They taunted Ifeanyi too, a lot, but more like he was one of their own. I didn’t understand then, but now I know why.
We all know why.
Then they started in on Adaku. They did things…things that haunt me at night, things that choke my throat in the silences between my thoughts. And when they were done, they invited Ifeanyi to take his turn. He was crying, tears and snot mixing and running down his face, some of it collecting in his cleft chin to drip down the floor. They beat him with the butt of their guns, telling him to do it since he liked it anyway. He kept saying no, but when one of them stabbed him in the thigh and twisted the knife, he did as they asked.

The monster who had twisted my nipple came back for me. He bent and turned me over. ‘Ah know say you dey wait for me since. Make I come totori dis ya fine body…’ ‘Please. Please…please,’ Daddy was chanting as Mummy wailed louder. I closed my eyes and waited for the horror-
They was a crash, and a loud report of a gun, and something heavy fell on me. A shockingly warm, sticky wetness flowed down my arm.
I could hear scuffling but terror kept my eyes closed. Minutes passed…
The weight was suddenly relieved, and I warily opened my eyes.
Daddy was standing. So was Ifeanyi. He was holding a gun, a mad glint in his eyes. The monster who had hurt me was laying very still, a big gash on the side of his head. He was dead. His partners were gone.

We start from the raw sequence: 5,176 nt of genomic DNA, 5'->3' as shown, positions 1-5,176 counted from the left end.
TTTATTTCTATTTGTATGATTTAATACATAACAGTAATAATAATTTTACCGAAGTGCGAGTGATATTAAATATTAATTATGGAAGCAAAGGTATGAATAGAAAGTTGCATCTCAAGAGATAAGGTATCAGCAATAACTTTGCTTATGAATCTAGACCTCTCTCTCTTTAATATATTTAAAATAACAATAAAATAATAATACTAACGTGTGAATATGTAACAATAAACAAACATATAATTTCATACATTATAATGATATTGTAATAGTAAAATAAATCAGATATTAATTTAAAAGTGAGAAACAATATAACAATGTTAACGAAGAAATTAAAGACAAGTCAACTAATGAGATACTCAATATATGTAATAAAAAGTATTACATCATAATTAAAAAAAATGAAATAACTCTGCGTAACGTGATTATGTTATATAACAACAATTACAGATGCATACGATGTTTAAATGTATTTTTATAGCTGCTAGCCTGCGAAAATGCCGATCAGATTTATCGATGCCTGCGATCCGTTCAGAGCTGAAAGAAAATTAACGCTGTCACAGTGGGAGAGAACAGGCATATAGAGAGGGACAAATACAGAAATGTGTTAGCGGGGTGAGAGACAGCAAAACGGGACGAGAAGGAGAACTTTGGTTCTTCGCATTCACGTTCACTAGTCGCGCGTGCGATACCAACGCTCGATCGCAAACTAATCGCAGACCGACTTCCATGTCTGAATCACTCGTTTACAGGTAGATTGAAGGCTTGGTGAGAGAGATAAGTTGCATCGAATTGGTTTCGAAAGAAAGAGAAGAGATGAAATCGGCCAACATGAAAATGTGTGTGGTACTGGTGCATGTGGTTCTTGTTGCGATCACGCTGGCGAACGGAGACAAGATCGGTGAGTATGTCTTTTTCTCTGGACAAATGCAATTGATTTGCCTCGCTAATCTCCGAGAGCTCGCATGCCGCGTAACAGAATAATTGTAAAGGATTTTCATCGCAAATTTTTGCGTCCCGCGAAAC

Daddy walked up to Ifeanyi and slapped him, hard. The sound rattled in my head, shocking me. Mummy just cried, saying nothing. Adaku was curled up in a small ball, silent. Her shoulders were shaking.
‘How could you? How could you? You are no son of mine! You filthy rapist!’ He slapped him again. Ifeanyi just stood here, saying nothing, the gun limp in his hand. I stood shakily, intending to stop Daddy from hitting him, willing my voice to work, but my vision went blurry and then everything was dark.
I woke up on my bed, Mummy sitting beside me. She had stopped crying, and there was a hard look in her eyes. It reminded me of Ifeanyi’s. She took my hand. ‘Come. You father wants us all there.’
We went back downstairs, where Daddy was putting in new batteries in his handsaw. Adaku was there, dishevelled and her nightgown torn. So was Ifeanyi. I didn’t ask why he was carrying his backpack.